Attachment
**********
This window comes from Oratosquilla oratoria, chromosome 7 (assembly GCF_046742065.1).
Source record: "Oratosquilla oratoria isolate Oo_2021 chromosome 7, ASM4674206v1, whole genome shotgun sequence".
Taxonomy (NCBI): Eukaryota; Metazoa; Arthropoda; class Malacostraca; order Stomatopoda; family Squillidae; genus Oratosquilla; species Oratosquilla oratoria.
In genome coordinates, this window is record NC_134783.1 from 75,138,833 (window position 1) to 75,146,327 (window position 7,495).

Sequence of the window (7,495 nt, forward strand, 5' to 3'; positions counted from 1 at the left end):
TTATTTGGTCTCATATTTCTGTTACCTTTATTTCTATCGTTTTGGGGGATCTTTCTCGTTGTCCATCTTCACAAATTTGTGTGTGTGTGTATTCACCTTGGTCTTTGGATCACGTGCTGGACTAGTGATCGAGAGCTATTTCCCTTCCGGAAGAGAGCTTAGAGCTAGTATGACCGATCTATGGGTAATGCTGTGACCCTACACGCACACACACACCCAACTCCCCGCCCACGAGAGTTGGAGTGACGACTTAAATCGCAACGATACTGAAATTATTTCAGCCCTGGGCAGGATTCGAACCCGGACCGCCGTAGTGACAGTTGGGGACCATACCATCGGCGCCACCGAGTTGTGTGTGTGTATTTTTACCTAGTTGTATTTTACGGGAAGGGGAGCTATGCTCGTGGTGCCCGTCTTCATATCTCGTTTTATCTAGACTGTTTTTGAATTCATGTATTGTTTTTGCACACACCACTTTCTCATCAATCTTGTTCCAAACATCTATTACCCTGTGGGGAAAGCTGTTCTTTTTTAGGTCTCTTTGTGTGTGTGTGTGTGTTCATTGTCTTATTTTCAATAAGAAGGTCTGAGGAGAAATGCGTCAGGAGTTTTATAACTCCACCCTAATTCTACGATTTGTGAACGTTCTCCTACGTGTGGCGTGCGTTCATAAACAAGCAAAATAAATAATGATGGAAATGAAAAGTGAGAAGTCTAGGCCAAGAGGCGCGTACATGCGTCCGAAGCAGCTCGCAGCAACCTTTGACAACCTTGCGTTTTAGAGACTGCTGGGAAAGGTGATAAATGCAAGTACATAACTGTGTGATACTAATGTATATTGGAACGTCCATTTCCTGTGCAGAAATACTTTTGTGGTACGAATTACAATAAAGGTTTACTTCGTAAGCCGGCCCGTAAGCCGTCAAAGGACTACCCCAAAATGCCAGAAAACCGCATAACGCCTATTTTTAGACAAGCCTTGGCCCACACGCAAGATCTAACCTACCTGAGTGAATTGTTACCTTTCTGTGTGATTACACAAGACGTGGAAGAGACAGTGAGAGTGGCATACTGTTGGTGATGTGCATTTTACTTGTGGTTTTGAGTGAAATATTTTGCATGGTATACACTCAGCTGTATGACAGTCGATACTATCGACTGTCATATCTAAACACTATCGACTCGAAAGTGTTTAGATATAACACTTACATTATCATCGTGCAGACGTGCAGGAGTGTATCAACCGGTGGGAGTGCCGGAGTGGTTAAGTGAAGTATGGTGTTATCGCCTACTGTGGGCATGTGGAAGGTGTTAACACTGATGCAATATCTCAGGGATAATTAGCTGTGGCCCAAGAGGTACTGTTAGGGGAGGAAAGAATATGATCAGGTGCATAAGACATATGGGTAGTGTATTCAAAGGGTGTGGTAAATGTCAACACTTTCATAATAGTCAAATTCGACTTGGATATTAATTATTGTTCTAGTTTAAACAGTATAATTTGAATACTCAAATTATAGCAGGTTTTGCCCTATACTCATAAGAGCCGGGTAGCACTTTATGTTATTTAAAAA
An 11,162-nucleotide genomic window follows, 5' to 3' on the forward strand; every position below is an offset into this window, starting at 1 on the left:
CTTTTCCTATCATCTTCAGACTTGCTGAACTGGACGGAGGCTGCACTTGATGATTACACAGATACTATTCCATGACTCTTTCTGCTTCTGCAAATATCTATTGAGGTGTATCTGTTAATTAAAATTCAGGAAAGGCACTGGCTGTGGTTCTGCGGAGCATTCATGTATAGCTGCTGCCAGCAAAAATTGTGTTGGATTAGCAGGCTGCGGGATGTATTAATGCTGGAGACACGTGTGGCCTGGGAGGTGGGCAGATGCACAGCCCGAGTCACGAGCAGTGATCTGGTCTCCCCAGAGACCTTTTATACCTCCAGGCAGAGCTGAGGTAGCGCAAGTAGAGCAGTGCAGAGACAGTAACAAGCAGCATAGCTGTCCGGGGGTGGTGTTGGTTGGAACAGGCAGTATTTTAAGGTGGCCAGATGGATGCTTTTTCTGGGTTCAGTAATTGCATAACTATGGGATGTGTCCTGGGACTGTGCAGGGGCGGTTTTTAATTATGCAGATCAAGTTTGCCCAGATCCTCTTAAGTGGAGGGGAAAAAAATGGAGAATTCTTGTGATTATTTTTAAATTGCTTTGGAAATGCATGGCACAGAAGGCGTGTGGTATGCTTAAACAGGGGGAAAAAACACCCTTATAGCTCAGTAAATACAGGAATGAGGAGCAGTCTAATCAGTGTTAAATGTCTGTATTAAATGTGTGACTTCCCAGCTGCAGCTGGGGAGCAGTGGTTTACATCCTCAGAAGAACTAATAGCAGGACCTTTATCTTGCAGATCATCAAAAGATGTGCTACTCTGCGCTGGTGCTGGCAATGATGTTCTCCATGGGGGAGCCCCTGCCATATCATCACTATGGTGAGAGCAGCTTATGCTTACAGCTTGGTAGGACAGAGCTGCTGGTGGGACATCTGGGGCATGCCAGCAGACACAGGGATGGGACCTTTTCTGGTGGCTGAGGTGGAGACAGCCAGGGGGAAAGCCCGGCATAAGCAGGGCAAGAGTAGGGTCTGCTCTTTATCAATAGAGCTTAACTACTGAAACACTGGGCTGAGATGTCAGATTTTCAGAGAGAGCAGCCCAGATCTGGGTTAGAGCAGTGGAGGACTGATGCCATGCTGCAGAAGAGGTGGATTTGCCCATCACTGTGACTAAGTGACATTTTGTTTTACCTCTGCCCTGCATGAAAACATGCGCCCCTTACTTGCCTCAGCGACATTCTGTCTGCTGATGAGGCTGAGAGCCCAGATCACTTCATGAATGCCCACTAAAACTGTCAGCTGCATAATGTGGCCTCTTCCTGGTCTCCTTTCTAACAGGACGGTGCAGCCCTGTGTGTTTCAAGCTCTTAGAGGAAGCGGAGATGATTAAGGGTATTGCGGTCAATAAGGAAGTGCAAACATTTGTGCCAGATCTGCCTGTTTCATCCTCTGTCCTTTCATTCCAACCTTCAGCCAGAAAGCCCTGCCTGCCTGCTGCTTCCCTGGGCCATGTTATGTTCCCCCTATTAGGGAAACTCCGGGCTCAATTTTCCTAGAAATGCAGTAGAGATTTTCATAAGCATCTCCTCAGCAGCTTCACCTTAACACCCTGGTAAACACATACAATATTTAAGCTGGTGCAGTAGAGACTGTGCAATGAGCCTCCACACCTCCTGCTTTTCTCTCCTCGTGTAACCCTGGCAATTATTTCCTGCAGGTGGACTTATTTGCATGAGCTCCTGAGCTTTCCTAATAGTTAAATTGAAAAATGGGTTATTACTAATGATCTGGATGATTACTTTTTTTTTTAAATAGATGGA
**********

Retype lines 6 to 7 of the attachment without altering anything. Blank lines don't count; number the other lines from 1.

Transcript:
TTATTTGGTCTCATATTTCTGTTACCTTTATTTCTATCGTTTTGGGGGATCTTTCTCGTTGTCCATCTTCACAAATTTGTGTGTGTGTGTATTCACCTTGGTCTTTGGATCACGTGCTGGACTAGTGATCGAGAGCTATTTCCCTTCCGGAAGAGAGCTTAGAGCTAGTATGACCGATCTATGGGTAATGCTGTGACCCTACACGCACACACACACCCAACTCCCCGCCCACGAGAGTTGGAGTGACGACTTAAATCGCAACGATACTGAAATTATTTCAGCCCTGGGCAGGATTCGAACCCGGACCGCCGTAGTGACAGTTGGGGACCATACCATCGGCGCCACCGAGTTGTGTGTGTGTATTTTTACCTAGTTGTATTTTACGGGAAGGGGAGCTATGCTCGTGGTGCCCGTCTTCATATCTCGTTTTATCTAGACTGTTTTTGAATTCATGTATTGTTTTTGCACACACCACTTTCTCATCAATCTTGTTCCAAACATCTATTACCCTGTGGGGAAAGCTGTTCTTTTTTAGGTCTCTTTGTGTGTGTGTGTGTGTTCATTGTCTTATTTTCAATAAGAAGGTCTGAGGAGAAATGCGTCAGGAGTTTTATAACTCCACCCTAATTCTACGATTTGTGAACGTTCTCCTACGTGTGGCGTGCGTTCATAAACAAGCAAAATAAATAATGATGGAAATGAAAAGTGAGAAGTCTAGGCCAAGAGGCGCGTACATGCGTCCGAAGCAGCTCGCAGCAACCTTTGACAACCTTGCGTTTTAGAGACTGCTGGGAAAGGTGATAAATGCAAGTACATAACTGTGTGATACTAATGTATATTGGAACGTCCATTTCCTGTGCAGAAATACTTTTGTGGTACGAATTACAATAAAGGTTTACTTCGTAAGCCGGCCCGTAAGCCGTCAAAGGACTACCCCAAAATGCCAGAAAACCGCATAACGCCTATTTTTAGACAAGCCTTGGCCCACACGCAAGATCTAACCTACCTGAGTGAATTGTTACCTTTCTGTGTGATTACACAAGACGTGGAAGAGACAGTGAGAGTGGCATACTGTTGGTGATGTGCATTTTACTTGTGGTTTTGAGTGAAATATTTTGCATGGTATACACTCAGCTGTATGACAGTCGATACTATCGACTGTCATATCTAAACACTATCGACTCGAAAGTGTTTAGATATAACACTTACATTATCATCGTGCAGACGTGCAGGAGTGTATCAACCGGTGGGAGTGCCGGAGTGGTTAAGTGAAGTATGGTGTTATCGCCTACTGTGGGCATGTGGAAGGTGTTAACACTGATGCAATATCTCAGGGATAATTAGCTGTGGCCCAAGAGGTACTGTTAGGGGAGGAAAGAATATGATCAGGTGCATAAGACATATGGGTAGTGTATTCAAAGGGTGTGGTAAATGTCAACACTTTCATAATAGTCAAATTCGACTTGGATATTAATTATTGTTCTAGTTTAAACAGTATAATTTGAATACTCAAATTATAGCAGGTTTTGCCCTATACTCATAAGAGCCGGGTAGCACTTTATGTTATTTAAAAA
An 11,162-nucleotide genomic window follows, 5' to 3' on the forward strand; every position below is an offset into this window, starting at 1 on the left: